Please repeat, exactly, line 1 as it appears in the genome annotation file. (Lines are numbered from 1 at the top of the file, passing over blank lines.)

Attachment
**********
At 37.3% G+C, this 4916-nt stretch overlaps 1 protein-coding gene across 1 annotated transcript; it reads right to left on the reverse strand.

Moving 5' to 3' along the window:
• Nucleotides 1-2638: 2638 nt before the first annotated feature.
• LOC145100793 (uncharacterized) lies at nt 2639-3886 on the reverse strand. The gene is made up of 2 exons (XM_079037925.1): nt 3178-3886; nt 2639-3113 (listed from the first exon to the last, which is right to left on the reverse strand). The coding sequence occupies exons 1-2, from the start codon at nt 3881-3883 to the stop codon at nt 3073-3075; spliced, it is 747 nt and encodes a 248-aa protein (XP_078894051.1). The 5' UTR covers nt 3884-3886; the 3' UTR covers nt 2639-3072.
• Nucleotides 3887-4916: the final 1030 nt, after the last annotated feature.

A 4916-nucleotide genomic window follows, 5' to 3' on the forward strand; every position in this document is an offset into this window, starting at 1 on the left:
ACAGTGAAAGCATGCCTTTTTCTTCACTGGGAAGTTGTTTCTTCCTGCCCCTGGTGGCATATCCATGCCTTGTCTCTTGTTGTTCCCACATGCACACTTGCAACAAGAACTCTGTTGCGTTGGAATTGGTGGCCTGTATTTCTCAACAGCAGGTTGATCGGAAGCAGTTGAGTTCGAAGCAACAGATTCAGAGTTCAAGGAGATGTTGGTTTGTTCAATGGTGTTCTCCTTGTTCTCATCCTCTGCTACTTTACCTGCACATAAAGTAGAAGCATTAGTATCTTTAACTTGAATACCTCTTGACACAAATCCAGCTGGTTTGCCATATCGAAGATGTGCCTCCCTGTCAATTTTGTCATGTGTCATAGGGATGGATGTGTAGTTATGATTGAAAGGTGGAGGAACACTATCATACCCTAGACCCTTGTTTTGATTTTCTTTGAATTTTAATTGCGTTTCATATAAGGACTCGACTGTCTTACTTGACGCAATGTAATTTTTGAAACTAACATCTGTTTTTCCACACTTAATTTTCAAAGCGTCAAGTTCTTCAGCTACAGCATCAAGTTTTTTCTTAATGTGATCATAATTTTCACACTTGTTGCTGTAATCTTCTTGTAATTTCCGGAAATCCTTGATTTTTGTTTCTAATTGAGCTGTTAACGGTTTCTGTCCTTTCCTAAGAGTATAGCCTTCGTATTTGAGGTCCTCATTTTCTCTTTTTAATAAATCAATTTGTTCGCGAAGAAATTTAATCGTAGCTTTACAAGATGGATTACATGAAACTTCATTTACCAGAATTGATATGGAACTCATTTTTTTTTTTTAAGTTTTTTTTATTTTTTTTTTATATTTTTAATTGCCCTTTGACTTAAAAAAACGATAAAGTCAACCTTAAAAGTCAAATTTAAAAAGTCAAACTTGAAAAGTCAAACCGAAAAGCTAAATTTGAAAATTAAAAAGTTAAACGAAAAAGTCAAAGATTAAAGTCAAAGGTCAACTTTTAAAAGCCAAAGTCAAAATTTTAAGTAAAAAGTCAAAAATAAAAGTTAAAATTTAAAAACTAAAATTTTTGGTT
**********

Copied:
At 37.3% G+C, this 4916-nt stretch overlaps 1 protein-coding gene across 1 annotated transcript; it reads right to left on the reverse strand.